What compelled you to write Eat Up? There are so many food books out there – but I couldn’t find any that dealt in an accessible way with cultures of eating and our relationship with food. The books in this area were either really academic or food memoirs; there wasn’t really a middle ground. In a sense I’m writing this book for my younger self and anyone coming up through their teens now who wants to enter adulthood with a good relationship with food.
I love to see food in films, or hear about it in music, or read about it in books
We want to hear about the care you have received in England. Share your stories with us
More than 725,000 people in the UK are affected by eating an disorder, according to a 2015 report commissioned by the charity Beat.
But getting help can be hard and experts have warned that NHS specialist services are struggling to cope with a growing caseload. Funding can be an issue and a recent report found that Mental health care providers continue to receive far smaller budget increases than hospitals.
It began at school, with A-star expectations and a horror of failure. Now we’re on social media platforms, locked into a game of mutually assured depression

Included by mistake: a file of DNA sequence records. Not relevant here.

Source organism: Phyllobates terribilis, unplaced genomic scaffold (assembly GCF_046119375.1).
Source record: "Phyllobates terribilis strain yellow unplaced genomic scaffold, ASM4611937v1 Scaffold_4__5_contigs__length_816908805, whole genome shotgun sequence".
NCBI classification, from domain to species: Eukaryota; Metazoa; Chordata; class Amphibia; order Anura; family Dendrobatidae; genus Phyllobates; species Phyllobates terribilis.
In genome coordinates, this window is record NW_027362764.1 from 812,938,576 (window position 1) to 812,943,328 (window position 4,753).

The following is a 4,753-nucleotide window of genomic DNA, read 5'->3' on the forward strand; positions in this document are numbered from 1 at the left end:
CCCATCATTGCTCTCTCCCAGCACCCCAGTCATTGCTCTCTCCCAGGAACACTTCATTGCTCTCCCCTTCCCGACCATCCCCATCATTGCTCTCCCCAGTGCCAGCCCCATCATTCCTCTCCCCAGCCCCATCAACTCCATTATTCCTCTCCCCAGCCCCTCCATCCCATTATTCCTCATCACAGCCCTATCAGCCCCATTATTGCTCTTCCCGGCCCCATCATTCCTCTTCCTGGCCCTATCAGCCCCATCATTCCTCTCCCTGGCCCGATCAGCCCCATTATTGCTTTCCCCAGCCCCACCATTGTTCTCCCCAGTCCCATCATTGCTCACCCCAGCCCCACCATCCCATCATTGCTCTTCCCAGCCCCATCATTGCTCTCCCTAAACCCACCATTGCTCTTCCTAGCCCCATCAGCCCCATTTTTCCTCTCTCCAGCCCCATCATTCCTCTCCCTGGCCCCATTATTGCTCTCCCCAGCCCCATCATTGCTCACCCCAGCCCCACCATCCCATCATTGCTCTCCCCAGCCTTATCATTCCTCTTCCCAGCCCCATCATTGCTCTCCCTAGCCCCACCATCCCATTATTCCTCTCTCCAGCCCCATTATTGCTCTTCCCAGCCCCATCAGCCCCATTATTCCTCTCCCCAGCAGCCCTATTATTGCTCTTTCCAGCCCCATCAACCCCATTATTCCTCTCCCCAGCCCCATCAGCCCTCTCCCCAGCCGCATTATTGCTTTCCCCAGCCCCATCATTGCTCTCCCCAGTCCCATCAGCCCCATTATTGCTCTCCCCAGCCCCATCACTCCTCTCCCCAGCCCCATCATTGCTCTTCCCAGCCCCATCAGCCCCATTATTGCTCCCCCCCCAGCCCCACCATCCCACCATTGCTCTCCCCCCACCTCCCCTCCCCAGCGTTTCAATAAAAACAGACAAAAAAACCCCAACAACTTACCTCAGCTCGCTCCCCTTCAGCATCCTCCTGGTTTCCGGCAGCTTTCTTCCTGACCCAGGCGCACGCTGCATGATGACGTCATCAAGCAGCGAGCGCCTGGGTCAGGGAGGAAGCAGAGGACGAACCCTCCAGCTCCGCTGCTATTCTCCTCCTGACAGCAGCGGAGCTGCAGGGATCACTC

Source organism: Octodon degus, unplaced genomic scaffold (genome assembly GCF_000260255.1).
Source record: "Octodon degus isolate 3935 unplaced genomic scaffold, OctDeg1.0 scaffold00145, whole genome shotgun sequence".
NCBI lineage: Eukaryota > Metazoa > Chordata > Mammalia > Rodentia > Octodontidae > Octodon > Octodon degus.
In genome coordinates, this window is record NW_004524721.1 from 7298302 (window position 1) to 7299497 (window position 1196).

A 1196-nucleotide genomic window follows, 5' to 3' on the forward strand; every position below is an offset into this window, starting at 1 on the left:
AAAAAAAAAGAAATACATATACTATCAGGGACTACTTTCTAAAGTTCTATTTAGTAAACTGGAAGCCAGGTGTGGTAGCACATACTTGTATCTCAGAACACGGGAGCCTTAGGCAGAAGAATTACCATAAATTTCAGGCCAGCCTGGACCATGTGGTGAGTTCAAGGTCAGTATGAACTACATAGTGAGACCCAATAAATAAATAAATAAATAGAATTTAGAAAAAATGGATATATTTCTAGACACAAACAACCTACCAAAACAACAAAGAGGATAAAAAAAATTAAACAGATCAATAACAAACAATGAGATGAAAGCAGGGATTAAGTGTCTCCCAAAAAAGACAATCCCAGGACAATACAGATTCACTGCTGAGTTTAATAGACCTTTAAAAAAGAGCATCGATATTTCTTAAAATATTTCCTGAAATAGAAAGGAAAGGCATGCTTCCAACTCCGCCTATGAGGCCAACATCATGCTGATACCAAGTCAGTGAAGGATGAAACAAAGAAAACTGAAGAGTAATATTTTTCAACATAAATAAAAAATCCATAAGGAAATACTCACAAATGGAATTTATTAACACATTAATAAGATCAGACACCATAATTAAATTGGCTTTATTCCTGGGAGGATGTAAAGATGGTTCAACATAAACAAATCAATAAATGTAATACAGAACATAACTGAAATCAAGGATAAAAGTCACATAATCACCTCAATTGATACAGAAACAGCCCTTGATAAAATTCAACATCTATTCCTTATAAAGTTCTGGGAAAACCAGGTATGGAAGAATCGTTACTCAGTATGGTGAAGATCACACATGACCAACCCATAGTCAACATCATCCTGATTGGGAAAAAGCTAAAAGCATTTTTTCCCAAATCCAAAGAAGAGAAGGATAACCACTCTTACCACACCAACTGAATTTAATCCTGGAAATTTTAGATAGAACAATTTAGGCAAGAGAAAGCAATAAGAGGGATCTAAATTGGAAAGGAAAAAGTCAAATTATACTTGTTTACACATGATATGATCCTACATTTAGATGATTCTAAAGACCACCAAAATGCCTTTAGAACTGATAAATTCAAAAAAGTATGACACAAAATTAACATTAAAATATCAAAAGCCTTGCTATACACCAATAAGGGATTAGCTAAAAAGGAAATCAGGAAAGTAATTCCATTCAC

During many job interviews, it’s common to be asked: “What’s your biggest weakness?” It’s a horrible question to respond to on the spot. We know it’s a trick, and the answer isn’t: “Sometimes it takes me more than two hours to stop looking at my phone and get dressed after a shower,” or: “I spend my free time constructing elaborate revenge fantasies.”
The cheat’s answer of choice, the panicky pick that puts you in a better light than the truth might, is along the lines of: “I’m a perfectionist.”
When Facebook launched, students were the perfect customers – because we were desperate for the validation it offered
Although precise definitions differ, broadly speaking millennials are those people born between the early 1980s and the late 1990s. They are so called because they turned 18 in or after 2000. They are also collectively known as Generation Y
‘It’s like I was out of stories to tell myself that things will be OK.” Episode six of Crazy Ex-Girlfriend’s third series and Rebecca Bunch is in a psychiatric ward after overdosing on a plane. The animated, wide-eyed Bunch we’ve come to know and love has been hollowed out. She’s empty and ashamed. The only hope is a new diagnosis, which she clings on to as a renewed chance at life.
The episode was praised for its candid and sensitive portrayal of mental illness, specifically the diagnosis process. Rachel Bloom, who stars as Bunch and co-created the show with Aline Brosh McKenna, told Vanity Fair earlier this year that they consulted with a team of doctors to reach the character’s diagnosis: borderline personality disorder.